As customers are now turning to their video surveillance systems for more than just security, video analytics are now increasingly relied upon to analyze the footage collected and derive critical information from them. This year's Secutech featured companies that are creating innovative solutions to improve their customer's security, intelligence and investigative capabilities.
Leveraging 10 years of research and experience in video analytics for fire and smoke detection, GKB Security
featured its second-generation ONVIF IVS IP-based camera, with built-in intelligent analytics. According to Larry Liao, Sales and Marketing Manager for GKB Security, there are a lot of advantages to integrating analytics into the camera. "With the analytic software for fire and smoke embedded in the camera, it eliminates the need for any server and brings more flexibility to the integration. Users can detect the incident early through video and notifications, as well as quickly verify, locate and find out details around the incident.”
There are a lot of VMS systems out in the market, but not all would allow users to quickly search and find specific videos. IronYun presented an artificial intelligence video search solution based on a cloud and big data video operating platform at the show. According to Troy Wu, Sales Manager for IronYun, their program utilizes deep learning algorithms to allow users to not only search for specific videos using keywords via an intelligent video search engine, they can also further analyze the video, as their program incorporates facial recognition, license plate recognition, virtual fencing, vehicle routing, among others.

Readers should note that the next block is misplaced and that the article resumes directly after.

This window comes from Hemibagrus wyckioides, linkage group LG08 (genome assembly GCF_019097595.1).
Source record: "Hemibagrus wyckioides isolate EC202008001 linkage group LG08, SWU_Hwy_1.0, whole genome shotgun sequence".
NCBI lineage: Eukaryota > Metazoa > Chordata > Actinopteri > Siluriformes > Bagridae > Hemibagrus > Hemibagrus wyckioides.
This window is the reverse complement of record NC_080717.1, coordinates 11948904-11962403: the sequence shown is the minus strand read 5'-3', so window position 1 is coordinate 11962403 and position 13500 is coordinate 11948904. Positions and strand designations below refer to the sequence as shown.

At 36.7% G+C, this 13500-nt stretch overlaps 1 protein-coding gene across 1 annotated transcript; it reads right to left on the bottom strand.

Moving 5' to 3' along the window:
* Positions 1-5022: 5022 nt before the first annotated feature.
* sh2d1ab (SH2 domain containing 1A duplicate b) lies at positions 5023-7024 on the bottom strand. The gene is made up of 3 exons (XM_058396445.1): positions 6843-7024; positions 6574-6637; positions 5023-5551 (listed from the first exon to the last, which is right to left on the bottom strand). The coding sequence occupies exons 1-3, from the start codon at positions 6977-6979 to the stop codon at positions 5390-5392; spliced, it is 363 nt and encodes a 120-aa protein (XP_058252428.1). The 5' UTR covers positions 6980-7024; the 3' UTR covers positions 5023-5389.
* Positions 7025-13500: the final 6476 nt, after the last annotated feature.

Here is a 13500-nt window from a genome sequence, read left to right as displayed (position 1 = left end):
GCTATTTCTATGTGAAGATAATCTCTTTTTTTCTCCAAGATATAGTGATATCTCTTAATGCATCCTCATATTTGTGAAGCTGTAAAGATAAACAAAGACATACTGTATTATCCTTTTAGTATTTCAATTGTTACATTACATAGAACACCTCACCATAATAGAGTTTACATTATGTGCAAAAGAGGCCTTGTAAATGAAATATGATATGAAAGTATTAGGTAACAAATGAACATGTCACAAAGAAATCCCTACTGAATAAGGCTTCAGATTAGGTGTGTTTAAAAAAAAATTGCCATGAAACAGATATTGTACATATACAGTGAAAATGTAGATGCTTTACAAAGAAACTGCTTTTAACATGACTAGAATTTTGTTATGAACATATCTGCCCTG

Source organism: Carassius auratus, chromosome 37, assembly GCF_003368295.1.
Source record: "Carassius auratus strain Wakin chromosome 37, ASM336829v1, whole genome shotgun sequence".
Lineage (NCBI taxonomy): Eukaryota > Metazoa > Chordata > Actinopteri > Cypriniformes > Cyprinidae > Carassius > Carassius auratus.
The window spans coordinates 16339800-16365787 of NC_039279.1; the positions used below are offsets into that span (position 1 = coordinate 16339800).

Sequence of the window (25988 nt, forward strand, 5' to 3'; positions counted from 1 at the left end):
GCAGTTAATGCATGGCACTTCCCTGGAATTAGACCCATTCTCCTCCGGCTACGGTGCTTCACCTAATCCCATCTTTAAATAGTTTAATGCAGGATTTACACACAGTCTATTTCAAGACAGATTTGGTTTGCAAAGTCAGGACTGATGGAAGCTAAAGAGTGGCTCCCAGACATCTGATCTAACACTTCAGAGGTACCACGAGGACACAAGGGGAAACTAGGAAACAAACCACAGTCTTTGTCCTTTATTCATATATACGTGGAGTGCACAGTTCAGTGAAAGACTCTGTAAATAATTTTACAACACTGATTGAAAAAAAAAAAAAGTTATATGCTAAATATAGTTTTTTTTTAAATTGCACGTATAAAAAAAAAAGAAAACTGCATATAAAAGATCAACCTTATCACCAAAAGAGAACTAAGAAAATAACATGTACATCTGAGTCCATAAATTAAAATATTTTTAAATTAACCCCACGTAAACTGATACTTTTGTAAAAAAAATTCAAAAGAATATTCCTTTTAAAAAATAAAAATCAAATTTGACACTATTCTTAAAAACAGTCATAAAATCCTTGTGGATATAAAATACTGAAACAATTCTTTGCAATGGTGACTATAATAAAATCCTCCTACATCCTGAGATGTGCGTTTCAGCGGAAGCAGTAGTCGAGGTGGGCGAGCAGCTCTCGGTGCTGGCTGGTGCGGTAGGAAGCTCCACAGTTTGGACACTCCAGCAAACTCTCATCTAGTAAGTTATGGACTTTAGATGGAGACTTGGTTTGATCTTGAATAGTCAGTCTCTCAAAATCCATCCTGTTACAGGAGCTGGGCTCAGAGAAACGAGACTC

Umbo Computer Vision, is another company that is building autonomous security systems. From manufacturing its own cameras to creating a neural-network based software, the company has designed a solution that can autonomously flag suspicious events for applications such as intrusion detection. According to Edward Chen, Business Development Director for Umbo Computer Vision, their software doesn't rely on motion detection, but rather use algorithms that can scan images from video footage for things that are unusual.